You’ve got questions, we’ve got answers. During our webinar about the Impact of Coronavirus on Paying for College, participants asked dozens of questions. Here are the answers to these questions on 529 college savings plan and COVID-19.
Say a parent takes a $10,000 distribution from a 529 plan, paid directly to then university, then the university refunds $1,500 because the student had to move out of dorm and couldn’t use the meal plan due to coronavirus. If the client keeps funds, it is still a distribution? Would it be subject to penalty? So, should they send back the money as a rollover contribution?
If a 529 plan distribution was used to pay for qualified higher education expenses and the university subsequently refunds some of those expenses, the distribution may become non-qualified to the extent that it exceeds the remaining qualified expenses.
A non-qualified distribution is subject to income taxes and a 10% tax penalty on the earnings portion of the distribution, plus possible recapture of any state income tax breaks attributable to the distribution.
There are two potential workarounds that can avoid the taxes and penalties on a non-qualified distribution.
One is to find other qualified education expenses to justify the qualified distribution. For example, if the college is delivering the classes through online education, the student might need to buy a computer, peripherals and internet access. The cost of a computer is a qualified higher education expense.
The other is to recontribute the money to a 529 plan for the same beneficiary within 60 days of receipt of the refund. The money does not need to be recontributed to the same 529 plan. The refund must be from the college or university, not an independent organization.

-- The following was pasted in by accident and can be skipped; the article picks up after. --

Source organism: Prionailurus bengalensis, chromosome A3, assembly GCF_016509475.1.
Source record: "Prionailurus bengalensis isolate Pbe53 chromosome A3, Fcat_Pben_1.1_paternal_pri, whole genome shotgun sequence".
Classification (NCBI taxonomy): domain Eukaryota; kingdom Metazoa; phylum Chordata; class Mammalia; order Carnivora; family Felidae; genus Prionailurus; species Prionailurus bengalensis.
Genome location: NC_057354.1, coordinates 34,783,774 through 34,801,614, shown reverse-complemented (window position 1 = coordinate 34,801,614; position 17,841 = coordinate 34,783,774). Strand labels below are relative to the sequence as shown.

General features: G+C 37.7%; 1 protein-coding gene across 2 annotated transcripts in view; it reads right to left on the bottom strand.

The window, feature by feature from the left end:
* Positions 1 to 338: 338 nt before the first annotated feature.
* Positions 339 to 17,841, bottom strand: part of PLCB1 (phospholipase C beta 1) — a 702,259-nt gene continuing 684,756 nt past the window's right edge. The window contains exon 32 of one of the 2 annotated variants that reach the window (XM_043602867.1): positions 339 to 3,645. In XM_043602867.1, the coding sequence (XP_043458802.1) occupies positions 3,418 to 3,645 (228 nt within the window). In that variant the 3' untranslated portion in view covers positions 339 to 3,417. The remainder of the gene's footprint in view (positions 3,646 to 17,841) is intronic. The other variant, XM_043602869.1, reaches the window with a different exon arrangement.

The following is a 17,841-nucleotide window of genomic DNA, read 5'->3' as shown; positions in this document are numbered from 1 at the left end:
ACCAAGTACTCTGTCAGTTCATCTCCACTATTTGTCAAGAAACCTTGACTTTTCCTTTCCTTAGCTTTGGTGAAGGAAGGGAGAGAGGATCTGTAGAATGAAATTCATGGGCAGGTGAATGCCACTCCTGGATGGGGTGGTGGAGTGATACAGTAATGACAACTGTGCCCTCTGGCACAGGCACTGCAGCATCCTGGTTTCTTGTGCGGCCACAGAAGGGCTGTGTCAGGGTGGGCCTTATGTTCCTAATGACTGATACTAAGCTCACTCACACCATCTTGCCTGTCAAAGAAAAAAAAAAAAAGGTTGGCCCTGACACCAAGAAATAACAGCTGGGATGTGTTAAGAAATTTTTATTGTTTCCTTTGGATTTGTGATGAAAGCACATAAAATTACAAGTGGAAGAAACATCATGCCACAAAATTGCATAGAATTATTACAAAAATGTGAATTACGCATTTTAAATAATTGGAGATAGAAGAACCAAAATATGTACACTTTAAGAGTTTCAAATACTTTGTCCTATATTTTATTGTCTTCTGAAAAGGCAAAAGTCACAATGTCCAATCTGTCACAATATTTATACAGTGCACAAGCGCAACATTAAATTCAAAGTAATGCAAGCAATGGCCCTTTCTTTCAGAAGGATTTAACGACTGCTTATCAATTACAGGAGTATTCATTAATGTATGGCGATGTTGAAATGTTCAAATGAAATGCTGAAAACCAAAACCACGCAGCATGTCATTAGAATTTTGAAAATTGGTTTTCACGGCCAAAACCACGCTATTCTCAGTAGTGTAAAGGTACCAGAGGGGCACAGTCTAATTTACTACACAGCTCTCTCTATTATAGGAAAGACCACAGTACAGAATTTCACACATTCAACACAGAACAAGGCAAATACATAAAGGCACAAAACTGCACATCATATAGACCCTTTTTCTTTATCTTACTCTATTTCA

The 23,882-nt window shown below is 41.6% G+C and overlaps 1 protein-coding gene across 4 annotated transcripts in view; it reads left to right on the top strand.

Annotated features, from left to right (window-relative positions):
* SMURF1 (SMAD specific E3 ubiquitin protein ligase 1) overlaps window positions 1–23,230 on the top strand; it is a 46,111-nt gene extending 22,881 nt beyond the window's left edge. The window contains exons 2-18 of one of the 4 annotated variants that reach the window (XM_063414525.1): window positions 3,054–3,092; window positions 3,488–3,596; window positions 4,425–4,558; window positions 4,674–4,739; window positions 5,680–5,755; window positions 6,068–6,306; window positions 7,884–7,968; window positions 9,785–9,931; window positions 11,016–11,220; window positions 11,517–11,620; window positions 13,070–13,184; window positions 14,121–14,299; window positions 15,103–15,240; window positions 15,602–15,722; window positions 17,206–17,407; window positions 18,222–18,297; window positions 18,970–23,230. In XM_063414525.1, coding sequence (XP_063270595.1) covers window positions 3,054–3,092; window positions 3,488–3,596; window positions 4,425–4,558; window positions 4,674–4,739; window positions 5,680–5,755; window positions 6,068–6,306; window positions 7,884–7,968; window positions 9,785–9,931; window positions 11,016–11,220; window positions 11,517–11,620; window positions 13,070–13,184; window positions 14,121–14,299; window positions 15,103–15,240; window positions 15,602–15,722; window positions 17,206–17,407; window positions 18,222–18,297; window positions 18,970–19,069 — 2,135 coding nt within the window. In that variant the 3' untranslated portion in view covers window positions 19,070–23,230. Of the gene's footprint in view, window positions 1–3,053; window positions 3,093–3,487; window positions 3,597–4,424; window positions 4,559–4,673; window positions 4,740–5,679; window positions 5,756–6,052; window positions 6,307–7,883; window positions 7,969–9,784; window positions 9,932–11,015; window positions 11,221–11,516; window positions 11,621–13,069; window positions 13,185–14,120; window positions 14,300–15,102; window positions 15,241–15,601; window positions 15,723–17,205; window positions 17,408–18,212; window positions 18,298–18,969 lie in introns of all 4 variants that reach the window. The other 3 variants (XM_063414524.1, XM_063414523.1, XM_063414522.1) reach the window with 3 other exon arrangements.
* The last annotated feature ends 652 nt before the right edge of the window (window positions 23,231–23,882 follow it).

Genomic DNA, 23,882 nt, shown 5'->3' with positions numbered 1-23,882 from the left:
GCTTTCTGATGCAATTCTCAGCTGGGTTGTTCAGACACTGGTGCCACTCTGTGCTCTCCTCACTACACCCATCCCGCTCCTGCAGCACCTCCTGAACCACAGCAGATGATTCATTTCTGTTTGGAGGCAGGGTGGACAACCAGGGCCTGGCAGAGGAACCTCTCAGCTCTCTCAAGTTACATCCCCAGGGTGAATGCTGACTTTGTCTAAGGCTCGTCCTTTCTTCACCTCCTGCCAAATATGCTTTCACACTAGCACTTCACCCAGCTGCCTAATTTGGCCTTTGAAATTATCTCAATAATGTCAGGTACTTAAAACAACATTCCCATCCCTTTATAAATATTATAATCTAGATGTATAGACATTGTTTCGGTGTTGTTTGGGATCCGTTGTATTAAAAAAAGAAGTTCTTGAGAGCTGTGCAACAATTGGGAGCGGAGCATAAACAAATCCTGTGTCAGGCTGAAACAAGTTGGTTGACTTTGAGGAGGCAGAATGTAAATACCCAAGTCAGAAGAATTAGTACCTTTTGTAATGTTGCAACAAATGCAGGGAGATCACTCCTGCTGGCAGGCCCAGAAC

If you wait until after 60 days have passed to return the money to a 529 plan, the money will count as a new contribution and not a recontribution.
What if I received a refund from my son’s college, but instead of contributing it back to the 529 plan, I just use it towards next semester’s tuition/room/board. Is that reasonable?
To be considered a qualified distribution, the distribution needs to be made in the same tax year as the qualified expenses. If you receive a refund in the spring and use it in the fall, the expense and distribution are both within the same tax year if you use a calendar year accounting period. If you are a fiscal year tax filer, however, using the refund in the fall may cause part of the distribution to become non-qualified if your tax year ends between the spring and fall.
The qualified expenses must be paid in the same tax year. If you use the refund to pay for qualified expenses in 2021, the 2020 distribution will not be considered qualified. However, if you pay for 2021 college costs in 2020, the 2020 distribution will be a qualified distribution.